Microsoft founder Bill Gates may have made his billions from software, but he will leave his mark as one of the greatest philanthropists the world has seen.
The Bill & Melinda Gates Foundation, which he formed with his wife in 2000, has invested US$9bn in Africa in the past 15 years; and he announced this week a further $5bn in funding over the next five years.
This will go towards health research, especially for HIV/Aids, malaria, tuberculosis and malnutrition.
The world’s richest man has also convinced several other wealthy people, including Warren Buffett, to donate vast chunks of their wealth to the foundation, which has an endowment of $39.6bn and has paid out grants of $36.7bn.
Gates was in SA this week for the 21st International Aids Conference, held in Durban. He also delivered the 14th annual Nelson Mandela lecture at the University of Pretoria’s Mamelodi campus on Sunday.
Honorary lectures in such esteem are a powerful statement about the world. They are designed to provide a mission statement for how to make the planet a better place and, in this case, celebrate the life and work of the icon after whom it is named.
These lectures hark back to a time before the global village that is the TV networks, the Internet and Twitter — a time when there wasn’t a way to broadcast a new idea, or a scientific discovery, into the homes of billions.
British organisation the Royal Institution was famous for its high-profile lectures on science, and legend has it (okay Wikipedia, but sometimes that’s the same) that Sir Humphry Davy’s lectures were so popular that the number of horse-drawn carriages making their way down Albemarle Street resulted in it becoming London’s first one-way avenue.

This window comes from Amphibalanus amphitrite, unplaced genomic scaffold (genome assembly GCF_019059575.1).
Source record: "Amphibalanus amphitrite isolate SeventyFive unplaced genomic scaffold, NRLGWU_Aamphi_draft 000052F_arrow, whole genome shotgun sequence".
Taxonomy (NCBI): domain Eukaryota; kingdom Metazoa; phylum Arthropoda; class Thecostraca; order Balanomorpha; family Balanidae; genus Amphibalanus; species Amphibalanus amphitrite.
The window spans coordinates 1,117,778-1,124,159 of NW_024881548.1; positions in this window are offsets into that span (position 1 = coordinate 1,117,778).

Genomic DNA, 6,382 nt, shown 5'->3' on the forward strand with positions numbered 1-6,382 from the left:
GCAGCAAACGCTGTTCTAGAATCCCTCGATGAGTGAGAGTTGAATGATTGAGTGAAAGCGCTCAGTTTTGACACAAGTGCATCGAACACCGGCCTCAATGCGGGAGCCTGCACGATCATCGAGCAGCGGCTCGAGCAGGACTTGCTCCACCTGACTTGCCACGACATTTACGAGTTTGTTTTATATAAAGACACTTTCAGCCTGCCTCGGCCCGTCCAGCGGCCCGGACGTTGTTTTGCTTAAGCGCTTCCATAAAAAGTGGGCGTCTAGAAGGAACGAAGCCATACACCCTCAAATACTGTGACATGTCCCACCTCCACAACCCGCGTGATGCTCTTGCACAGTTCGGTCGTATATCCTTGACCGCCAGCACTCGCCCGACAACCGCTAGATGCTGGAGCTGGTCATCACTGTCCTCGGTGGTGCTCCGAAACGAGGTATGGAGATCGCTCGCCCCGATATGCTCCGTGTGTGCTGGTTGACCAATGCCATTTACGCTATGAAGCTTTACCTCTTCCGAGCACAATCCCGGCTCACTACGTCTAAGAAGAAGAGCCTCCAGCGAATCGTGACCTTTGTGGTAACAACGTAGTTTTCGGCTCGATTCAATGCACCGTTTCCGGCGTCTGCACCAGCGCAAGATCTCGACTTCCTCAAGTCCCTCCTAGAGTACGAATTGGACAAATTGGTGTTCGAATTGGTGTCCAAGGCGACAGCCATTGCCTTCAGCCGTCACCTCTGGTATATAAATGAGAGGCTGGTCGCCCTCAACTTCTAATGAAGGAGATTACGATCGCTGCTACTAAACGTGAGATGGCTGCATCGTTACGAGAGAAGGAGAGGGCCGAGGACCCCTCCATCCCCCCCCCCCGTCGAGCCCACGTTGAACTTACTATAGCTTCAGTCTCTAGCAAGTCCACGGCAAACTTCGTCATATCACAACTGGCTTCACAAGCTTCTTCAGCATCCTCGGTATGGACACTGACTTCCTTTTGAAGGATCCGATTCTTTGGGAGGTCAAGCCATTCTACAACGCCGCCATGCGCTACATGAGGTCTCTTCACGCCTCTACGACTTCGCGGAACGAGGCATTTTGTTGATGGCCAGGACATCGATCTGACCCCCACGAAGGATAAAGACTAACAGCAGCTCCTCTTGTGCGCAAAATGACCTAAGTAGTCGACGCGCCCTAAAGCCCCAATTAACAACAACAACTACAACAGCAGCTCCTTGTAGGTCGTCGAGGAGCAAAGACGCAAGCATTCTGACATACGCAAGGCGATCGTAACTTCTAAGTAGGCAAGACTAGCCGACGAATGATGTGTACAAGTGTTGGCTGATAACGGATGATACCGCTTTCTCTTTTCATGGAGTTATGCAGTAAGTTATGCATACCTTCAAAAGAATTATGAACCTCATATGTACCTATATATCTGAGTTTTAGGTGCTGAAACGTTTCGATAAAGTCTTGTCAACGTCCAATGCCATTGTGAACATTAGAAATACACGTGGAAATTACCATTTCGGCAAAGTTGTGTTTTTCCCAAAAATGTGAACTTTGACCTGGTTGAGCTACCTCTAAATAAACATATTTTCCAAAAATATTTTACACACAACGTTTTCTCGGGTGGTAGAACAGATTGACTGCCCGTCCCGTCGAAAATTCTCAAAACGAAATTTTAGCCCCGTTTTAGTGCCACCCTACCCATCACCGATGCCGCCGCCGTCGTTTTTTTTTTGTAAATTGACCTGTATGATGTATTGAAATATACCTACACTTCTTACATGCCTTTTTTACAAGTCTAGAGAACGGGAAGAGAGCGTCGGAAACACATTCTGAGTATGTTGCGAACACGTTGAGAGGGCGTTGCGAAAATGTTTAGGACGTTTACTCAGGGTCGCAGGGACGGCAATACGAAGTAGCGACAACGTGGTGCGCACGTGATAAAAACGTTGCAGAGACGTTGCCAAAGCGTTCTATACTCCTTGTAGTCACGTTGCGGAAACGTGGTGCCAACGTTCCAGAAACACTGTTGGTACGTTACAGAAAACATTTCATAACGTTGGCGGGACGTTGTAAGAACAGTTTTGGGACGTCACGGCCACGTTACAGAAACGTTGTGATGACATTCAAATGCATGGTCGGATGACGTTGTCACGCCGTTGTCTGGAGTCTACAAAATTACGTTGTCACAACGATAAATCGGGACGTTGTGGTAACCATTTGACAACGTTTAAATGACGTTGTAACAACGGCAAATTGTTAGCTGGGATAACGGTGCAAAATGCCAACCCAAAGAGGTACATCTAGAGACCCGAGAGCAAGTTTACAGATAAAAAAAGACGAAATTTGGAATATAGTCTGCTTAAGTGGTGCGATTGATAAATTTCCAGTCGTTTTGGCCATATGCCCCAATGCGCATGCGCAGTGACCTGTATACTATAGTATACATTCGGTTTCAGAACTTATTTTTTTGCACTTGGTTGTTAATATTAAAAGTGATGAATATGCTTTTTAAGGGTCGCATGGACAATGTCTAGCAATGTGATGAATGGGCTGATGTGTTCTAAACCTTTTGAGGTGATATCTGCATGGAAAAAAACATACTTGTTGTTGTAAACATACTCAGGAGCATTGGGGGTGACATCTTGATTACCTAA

Perhaps lectures of this magnitude have been replaced by the publishing of a book, followed by the author’s appearance on TV shows and the book circuit; or the concise joy that is a TED talk.
There has been some derision about the short, sometimes epigrammatic format of these wildly popular talks, which range from three to 20 minutes.
But ask anyone who has seen Sir Ken Robinson’s joyous discussion on the importance of education — or Brené Brown’s discourse on the power of vulnerability, or even Terry Moore’s life-changing, three-minute lesson on the correct way to tie your shoelaces — and they will confirm that TED talks have become the inspirational, trend-setting public lectures of our time.
But the grand old public lecture is one of the most prestigious of stages, especially when it is done to honour someone like Mandela. Past speakers have included former US president Bill Clinton, archbishop Desmond Tutu, economist Thomas Piketty and Mo Ibrahim, whose foundation rewards African governance.
Gates praised Africa for its gains and innovation — including money service M-Pesa and clever uses of mobile technology in education — but reminded the audience that there are still mountains of poverty and disease that need moving.
"It’s clear to everyone how big and complicated the challenges are," Gates said. He is still the chairman of Microsoft, which is still the biggest software company in the world.
"But it’s just as clear that people with bravery, energy, intellect, passion and stamina can face big, complicated challenges and overcome them. There is so much more work to be done to create a future in which we can all live together."
True to his tech roots, Gates said: "One of the most exciting prospects is the role African governments can play in accelerating the use of digital technology to leapfrog the traditional models and costly infrastructure associated with banking and delivery of government services."
Gates, like Mandela, believes in the power and potential of the youth. He also celebrated "the ingenuity of the African people". It’s up to us to prove both great men right.